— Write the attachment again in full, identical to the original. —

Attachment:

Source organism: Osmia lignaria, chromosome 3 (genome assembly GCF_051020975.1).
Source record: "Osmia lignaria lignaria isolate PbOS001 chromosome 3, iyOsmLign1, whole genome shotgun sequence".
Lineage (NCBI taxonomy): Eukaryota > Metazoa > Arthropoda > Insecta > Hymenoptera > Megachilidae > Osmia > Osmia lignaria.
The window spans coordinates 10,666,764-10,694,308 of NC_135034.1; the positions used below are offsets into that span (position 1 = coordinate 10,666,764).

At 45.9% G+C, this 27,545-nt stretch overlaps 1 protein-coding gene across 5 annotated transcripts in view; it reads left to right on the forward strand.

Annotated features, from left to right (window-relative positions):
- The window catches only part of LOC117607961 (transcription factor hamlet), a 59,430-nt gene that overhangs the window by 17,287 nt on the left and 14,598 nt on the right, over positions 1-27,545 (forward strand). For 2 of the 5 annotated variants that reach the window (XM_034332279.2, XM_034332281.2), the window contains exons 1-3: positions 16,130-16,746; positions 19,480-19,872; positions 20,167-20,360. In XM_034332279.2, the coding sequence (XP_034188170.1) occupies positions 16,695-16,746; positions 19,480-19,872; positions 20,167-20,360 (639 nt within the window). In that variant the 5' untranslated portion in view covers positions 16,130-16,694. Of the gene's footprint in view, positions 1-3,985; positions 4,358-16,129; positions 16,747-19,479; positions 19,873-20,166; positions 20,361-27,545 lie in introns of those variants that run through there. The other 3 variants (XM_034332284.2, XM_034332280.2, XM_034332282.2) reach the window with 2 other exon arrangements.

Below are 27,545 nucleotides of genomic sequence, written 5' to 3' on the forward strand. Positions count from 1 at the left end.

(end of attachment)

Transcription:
Source organism: Osmia lignaria, chromosome 3 (genome assembly GCF_051020975.1).
Source record: "Osmia lignaria lignaria isolate PbOS001 chromosome 3, iyOsmLign1, whole genome shotgun sequence".
Lineage (NCBI taxonomy): Eukaryota > Metazoa > Arthropoda > Insecta > Hymenoptera > Megachilidae > Osmia > Osmia lignaria.
The window spans coordinates 10,666,764-10,694,308 of NC_135034.1; the positions used below are offsets into that span (position 1 = coordinate 10,666,764).

At 45.9% G+C, this 27,545-nt stretch overlaps 1 protein-coding gene across 5 annotated transcripts in view; it reads left to right on the forward strand.

Annotated features, from left to right (window-relative positions):
- The window catches only part of LOC117607961 (transcription factor hamlet), a 59,430-nt gene that overhangs the window by 17,287 nt on the left and 14,598 nt on the right, over positions 1-27,545 (forward strand). For 2 of the 5 annotated variants that reach the window (XM_034332279.2, XM_034332281.2), the window contains exons 1-3: positions 16,130-16,746; positions 19,480-19,872; positions 20,167-20,360. In XM_034332279.2, the coding sequence (XP_034188170.1) occupies positions 16,695-16,746; positions 19,480-19,872; positions 20,167-20,360 (639 nt within the window). In that variant the 5' untranslated portion in view covers positions 16,130-16,694. Of the gene's footprint in view, positions 1-3,985; positions 4,358-16,129; positions 16,747-19,479; positions 19,873-20,166; positions 20,361-27,545 lie in introns of those variants that run through there. The other 3 variants (XM_034332284.2, XM_034332280.2, XM_034332282.2) reach the window with 2 other exon arrangements.

Below are 27,545 nucleotides of genomic sequence, written 5' to 3' on the forward strand. Positions count from 1 at the left end.